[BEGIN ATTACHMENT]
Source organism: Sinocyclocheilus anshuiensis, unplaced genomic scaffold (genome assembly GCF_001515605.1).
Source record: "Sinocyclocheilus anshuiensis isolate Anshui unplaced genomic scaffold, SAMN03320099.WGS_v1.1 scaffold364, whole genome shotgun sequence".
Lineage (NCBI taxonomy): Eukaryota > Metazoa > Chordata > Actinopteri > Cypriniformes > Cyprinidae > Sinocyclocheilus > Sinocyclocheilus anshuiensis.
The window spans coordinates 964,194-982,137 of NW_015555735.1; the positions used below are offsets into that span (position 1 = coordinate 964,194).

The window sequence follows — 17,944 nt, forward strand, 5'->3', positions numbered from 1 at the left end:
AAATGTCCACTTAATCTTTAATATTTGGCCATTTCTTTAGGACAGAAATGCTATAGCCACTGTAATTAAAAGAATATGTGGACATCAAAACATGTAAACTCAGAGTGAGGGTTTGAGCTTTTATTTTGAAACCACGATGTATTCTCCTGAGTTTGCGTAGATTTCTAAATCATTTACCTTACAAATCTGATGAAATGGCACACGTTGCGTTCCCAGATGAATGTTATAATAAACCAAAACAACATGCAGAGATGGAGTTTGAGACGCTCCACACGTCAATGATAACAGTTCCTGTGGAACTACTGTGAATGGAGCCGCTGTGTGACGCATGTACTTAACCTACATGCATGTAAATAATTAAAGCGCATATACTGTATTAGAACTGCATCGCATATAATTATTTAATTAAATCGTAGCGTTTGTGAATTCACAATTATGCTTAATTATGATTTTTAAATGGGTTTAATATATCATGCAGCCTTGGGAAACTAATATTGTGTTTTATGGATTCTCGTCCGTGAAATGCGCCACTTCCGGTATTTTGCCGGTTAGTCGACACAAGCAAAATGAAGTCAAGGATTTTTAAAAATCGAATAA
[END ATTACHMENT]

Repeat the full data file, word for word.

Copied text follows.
Source organism: Sinocyclocheilus anshuiensis, unplaced genomic scaffold (genome assembly GCF_001515605.1).
Source record: "Sinocyclocheilus anshuiensis isolate Anshui unplaced genomic scaffold, SAMN03320099.WGS_v1.1 scaffold364, whole genome shotgun sequence".
Lineage (NCBI taxonomy): Eukaryota > Metazoa > Chordata > Actinopteri > Cypriniformes > Cyprinidae > Sinocyclocheilus > Sinocyclocheilus anshuiensis.
The window spans coordinates 964,194-982,137 of NW_015555735.1; the positions used below are offsets into that span (position 1 = coordinate 964,194).

The window sequence follows — 17,944 nt, forward strand, 5'->3', positions numbered from 1 at the left end:
AAATGTCCACTTAATCTTTAATATTTGGCCATTTCTTTAGGACAGAAATGCTATAGCCACTGTAATTAAAAGAATATGTGGACATCAAAACATGTAAACTCAGAGTGAGGGTTTGAGCTTTTATTTTGAAACCACGATGTATTCTCCTGAGTTTGCGTAGATTTCTAAATCATTTACCTTACAAATCTGATGAAATGGCACACGTTGCGTTCCCAGATGAATGTTATAATAAACCAAAACAACATGCAGAGATGGAGTTTGAGACGCTCCACACGTCAATGATAACAGTTCCTGTGGAACTACTGTGAATGGAGCCGCTGTGTGACGCATGTACTTAACCTACATGCATGTAAATAATTAAAGCGCATATACTGTATTAGAACTGCATCGCATATAATTATTTAATTAAATCGTAGCGTTTGTGAATTCACAATTATGCTTAATTATGATTTTTAAATGGGTTTAATATATCATGCAGCCTTGGGAAACTAATATTGTGTTTTATGGATTCTCGTCCGTGAAATGCGCCACTTCCGGTATTTTGCCGGTTAGTCGACACAAGCAAAATGAAGTCAAGGATTTTTAAAAATCGAATAA